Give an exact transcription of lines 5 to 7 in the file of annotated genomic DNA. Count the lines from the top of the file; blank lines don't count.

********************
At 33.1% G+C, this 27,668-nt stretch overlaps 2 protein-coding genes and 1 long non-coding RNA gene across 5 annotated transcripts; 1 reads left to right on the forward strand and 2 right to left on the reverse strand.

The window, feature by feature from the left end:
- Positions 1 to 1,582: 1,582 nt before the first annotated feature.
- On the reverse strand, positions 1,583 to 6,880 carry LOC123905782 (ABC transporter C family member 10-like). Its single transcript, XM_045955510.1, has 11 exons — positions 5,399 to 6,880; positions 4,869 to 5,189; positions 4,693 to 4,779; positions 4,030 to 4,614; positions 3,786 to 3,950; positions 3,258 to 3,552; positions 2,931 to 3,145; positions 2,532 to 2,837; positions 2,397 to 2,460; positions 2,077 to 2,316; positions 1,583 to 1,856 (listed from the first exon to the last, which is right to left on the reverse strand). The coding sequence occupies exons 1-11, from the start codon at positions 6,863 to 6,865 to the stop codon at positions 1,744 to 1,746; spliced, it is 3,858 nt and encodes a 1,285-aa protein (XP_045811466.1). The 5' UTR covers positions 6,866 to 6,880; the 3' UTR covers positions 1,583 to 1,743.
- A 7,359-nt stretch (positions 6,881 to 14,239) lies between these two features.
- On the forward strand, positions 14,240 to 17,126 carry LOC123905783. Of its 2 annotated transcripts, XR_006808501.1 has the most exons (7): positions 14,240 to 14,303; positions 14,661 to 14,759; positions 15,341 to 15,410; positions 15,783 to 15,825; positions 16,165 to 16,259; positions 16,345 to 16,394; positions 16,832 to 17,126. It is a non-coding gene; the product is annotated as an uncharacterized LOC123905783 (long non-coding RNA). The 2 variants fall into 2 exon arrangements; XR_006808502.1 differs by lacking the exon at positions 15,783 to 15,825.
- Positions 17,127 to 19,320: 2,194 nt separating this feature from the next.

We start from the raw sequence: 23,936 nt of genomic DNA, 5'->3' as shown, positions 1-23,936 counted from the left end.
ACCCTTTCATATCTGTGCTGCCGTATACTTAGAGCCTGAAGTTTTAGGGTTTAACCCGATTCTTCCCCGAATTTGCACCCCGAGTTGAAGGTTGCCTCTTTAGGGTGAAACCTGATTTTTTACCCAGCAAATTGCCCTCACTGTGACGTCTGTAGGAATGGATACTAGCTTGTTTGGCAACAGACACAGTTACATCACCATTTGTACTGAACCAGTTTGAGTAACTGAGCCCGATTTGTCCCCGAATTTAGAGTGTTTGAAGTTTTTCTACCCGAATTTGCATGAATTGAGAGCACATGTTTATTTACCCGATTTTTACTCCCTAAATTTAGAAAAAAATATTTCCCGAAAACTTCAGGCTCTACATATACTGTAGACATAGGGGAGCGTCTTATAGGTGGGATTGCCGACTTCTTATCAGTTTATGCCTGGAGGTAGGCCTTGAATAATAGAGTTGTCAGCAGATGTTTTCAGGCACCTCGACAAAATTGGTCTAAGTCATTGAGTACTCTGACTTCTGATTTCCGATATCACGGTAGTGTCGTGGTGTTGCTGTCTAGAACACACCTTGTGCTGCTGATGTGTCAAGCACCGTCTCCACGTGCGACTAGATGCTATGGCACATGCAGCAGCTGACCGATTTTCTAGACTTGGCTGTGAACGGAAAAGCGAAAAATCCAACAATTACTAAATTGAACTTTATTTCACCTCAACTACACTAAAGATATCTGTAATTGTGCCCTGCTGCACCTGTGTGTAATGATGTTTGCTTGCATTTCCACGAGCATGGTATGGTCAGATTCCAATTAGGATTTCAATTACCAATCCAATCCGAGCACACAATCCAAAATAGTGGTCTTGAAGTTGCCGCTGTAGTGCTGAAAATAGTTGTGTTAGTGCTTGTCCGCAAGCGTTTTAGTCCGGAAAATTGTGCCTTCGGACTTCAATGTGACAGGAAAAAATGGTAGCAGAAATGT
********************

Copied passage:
- A 7,359-nt stretch (positions 6,881 to 14,239) lies between these two features.
- On the forward strand, positions 14,240 to 17,126 carry LOC123905783. Of its 2 annotated transcripts, XR_006808501.1 has the most exons (7): positions 14,240 to 14,303; positions 14,661 to 14,759; positions 15,341 to 15,410; positions 15,783 to 15,825; positions 16,165 to 16,259; positions 16,345 to 16,394; positions 16,832 to 17,126. It is a non-coding gene; the product is annotated as an uncharacterized LOC123905783 (long non-coding RNA). The 2 variants fall into 2 exon arrangements; XR_006808502.1 differs by lacking the exon at positions 15,783 to 15,825.
- Positions 17,127 to 19,320: 2,194 nt separating this feature from the next.